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If I miss pills, will I get pregnant?

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curious asks:

I'm very forgetful, and at times I forget to take the pill. My boyfriend and I have unprotected sex, so I was wondering if I miss a day with out taking the pill what are my chances of getting pregnant? How long before the sperm dies?

Heather Corinna replies:

In order for oral contraceptives -- the birth control pill -- to be effective, they need to be taken every day.

Missing one every now and then so long as you make it up within a day or so won't likely compromise your effectiveness all that much, but if you're missing a few pills regularly, that's when you start to look at viable pregnancy risks. And in the case that you're on a minipill, a progestin-only pill, it's an even bigger deal, as it matters what time those pills are taken, not just that they're taken each day. If you're a few hours late routinely, without even missing pills, you can be at a reasonable risk of pregnancy.

The pill isn't a good choice for someone who just can't remember to take them every day, and ideally, can't take them around the same time daily. While it's one of the most commonly prescribed forms of hormonal birth control, it's hard for an awful lot of people to take that pill on time or every day without fail, especially young people whose schedules tend to be more erratic or are trying to hide pill use from parents.

That's why there tends to be a lower rate of effectiveness in typical use with the pill among teens. As shown here, one study found that teens' ability to use the pill properly was as low as only 45% with the first three months of use, and 33% with one year of use. That's pretty dismal.

One of the most important jobs of any healthcare provider who is helping you to find a method of birth control is to find out if that method is going to be the best one for you, not just in terms of risks and side effects, but when it comes to what methods are methods you will or will not be able to use properly. Timeliness is a biggie when it comes to the pill, so in counseling a client who wants that method, it's vital that we find out if they're forgetful in their daily lives or not, and make sure that if they are, we suggest alternatives which will probably be more effective choices for them.

So, you have two options: you can either find out a way to take that pill every day without fail, or you can talk to your healthcare provider about switching to a method which is going to be a better fit for you. Additionally, no matter what method you use, your boyfriend can share the responsibility of birth control with you by backing up with condom use. That way, if you miss a pill, you're still covered. Considering that the pill effects your body far more than a condom could dream of doing to his, it's a pretty small concession for any male partner to make.

If you really want to stay on the pill, try finding a time where you do something around the same time every day, like brushing your teeth in the morning or at night, or when you have lunch, and get in the habit of taking your pill in conjunction with that routine. There are also pill cases you can buy which come with an alarm to help remind you to take them.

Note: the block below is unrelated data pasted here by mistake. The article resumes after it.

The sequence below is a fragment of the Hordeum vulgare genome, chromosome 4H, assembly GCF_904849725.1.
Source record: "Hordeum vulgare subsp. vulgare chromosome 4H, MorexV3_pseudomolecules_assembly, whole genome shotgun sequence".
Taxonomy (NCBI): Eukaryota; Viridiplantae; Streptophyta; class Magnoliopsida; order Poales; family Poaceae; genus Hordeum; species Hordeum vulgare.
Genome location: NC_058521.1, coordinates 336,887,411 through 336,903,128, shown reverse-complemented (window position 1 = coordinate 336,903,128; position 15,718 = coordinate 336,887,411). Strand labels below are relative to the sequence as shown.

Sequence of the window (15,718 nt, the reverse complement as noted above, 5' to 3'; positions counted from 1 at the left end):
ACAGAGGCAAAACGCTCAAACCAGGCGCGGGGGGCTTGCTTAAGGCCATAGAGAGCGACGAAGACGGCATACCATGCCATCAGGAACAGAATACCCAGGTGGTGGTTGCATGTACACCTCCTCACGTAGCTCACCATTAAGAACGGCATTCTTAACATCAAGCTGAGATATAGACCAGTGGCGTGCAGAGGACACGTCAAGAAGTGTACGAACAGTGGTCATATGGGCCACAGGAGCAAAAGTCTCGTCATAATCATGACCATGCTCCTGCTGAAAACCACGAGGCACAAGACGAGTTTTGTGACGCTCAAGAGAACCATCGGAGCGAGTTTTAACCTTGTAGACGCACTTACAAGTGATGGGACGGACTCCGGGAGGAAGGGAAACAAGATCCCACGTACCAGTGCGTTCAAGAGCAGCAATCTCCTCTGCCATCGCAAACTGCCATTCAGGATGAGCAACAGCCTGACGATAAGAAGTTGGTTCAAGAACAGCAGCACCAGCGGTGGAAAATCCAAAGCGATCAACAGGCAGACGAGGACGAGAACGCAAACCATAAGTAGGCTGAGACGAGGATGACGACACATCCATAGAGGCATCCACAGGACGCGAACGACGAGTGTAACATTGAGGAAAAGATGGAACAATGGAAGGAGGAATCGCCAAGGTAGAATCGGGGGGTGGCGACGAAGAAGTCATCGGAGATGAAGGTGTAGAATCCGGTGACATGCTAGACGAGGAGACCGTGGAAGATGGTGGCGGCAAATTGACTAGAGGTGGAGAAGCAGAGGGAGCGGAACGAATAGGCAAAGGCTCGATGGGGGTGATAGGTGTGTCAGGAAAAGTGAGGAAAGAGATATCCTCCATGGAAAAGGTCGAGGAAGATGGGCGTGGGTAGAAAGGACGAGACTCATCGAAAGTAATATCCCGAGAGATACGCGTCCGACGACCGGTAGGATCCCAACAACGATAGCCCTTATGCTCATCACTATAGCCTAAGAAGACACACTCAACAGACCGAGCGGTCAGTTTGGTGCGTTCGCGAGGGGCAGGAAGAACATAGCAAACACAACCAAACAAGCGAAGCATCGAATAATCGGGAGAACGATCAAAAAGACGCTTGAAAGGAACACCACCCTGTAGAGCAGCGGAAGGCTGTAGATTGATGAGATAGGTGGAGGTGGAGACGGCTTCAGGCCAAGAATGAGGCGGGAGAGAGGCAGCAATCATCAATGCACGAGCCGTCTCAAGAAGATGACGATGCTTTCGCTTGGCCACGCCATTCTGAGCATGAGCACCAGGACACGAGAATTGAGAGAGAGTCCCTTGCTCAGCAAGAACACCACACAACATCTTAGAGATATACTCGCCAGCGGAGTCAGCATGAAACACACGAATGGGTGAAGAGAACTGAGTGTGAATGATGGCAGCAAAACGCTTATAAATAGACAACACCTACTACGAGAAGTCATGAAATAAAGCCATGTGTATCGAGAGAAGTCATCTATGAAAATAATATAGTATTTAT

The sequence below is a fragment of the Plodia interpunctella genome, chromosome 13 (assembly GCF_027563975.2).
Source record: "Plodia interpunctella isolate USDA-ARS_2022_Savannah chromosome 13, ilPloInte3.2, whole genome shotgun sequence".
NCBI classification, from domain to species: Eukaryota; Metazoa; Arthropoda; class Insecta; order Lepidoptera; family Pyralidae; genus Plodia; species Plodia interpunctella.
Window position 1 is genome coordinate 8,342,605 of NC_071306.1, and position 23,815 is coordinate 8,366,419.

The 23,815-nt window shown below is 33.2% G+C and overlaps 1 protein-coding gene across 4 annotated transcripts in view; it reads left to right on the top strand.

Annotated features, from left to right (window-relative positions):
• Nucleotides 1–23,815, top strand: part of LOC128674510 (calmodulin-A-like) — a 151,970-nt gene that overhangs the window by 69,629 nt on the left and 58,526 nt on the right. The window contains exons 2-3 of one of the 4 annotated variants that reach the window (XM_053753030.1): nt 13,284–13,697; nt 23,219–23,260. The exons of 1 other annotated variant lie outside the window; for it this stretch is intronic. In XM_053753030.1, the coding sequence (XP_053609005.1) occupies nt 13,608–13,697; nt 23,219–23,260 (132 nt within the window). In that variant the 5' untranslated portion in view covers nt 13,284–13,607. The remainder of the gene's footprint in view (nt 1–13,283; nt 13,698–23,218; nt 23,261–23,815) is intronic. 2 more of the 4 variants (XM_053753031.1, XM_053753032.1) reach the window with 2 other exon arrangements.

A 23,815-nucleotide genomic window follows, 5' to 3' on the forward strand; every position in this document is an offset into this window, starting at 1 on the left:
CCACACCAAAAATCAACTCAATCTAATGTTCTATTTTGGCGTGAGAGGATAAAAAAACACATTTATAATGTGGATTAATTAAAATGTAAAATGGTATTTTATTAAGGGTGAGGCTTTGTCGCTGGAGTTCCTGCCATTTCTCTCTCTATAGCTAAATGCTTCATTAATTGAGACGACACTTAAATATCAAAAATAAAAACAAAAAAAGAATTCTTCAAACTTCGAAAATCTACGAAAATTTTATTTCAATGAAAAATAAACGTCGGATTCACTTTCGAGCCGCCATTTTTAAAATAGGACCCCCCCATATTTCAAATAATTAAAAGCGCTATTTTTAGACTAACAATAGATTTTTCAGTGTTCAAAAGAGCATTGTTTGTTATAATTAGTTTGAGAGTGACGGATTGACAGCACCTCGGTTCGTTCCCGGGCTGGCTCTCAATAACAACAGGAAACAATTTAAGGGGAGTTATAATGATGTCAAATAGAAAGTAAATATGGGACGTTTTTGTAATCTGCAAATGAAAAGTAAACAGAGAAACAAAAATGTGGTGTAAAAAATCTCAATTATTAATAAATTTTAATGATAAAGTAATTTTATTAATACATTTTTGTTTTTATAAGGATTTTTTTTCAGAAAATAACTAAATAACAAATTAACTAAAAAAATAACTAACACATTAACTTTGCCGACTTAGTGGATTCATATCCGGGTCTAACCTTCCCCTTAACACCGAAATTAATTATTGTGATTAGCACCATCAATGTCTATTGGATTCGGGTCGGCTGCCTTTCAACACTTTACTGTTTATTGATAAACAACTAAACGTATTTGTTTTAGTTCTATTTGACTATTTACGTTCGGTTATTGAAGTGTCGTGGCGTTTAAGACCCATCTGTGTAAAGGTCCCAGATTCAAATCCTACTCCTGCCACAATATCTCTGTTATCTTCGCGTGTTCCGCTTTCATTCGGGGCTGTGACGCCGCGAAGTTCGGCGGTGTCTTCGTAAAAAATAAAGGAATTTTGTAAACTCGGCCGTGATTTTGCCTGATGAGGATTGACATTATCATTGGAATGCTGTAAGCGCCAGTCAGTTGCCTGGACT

Or, you can switch to a different method you don't have to remember to take, apply or change as often. Both the contraceptive patch and the vaginal ring, for instance, are combined hormone methods like the combination birth control pill. If you haven't had side effects you don't like with your pill, so feel a combination hormonal method is otherwise working for you, you might want to look into those. You only have to remember to change the patch once a week, and you only need to remember to change the ring once a month. You also have the option of considering progestin-only (that's one of the two hormones in your pill) methods you have to remember even less: Depo-Provera only needs to be injected once every three months, and Implanon, the new contraceptive implant, once inserted can remain in and effective for up to three years. For a forgetful person, I'd not suggest methods like cervical barriers, since it's hard enough to remember to take a method in your average day: so if that's tough, remembering to put something in in the heat of the moment will likely be even trickier for you. So, if you don't feel like you'll be able to take the pill every day, or you try the suggestions above and still can't get in the swing of it, I'd suggest you talk to your doctor or clinician about some of these other options.

Per your sperm question, sperm can live inside the vagina for anywhere from 2-5 days after ejaculation. But how long they can remain viable in your vagina is a bit of a non-issue here. You can't chart your fertility when on the pill, since it alters your fertility cycle (and that'd also mean remembering to chart daily), so knowing when you're likely to be fertile should you release an egg due to not taking the pill on time would be a challenge. But if you stick with the pill and miss one or two, you'll want to have your partner use a condom as a backup method of birth control for the whole of that cycle, until you start a new one.

Here are some extra links -- including a means for you to get a good idea of what method might be a better choice -- for you:

written 13 May 2008 . updated 13 May 2008

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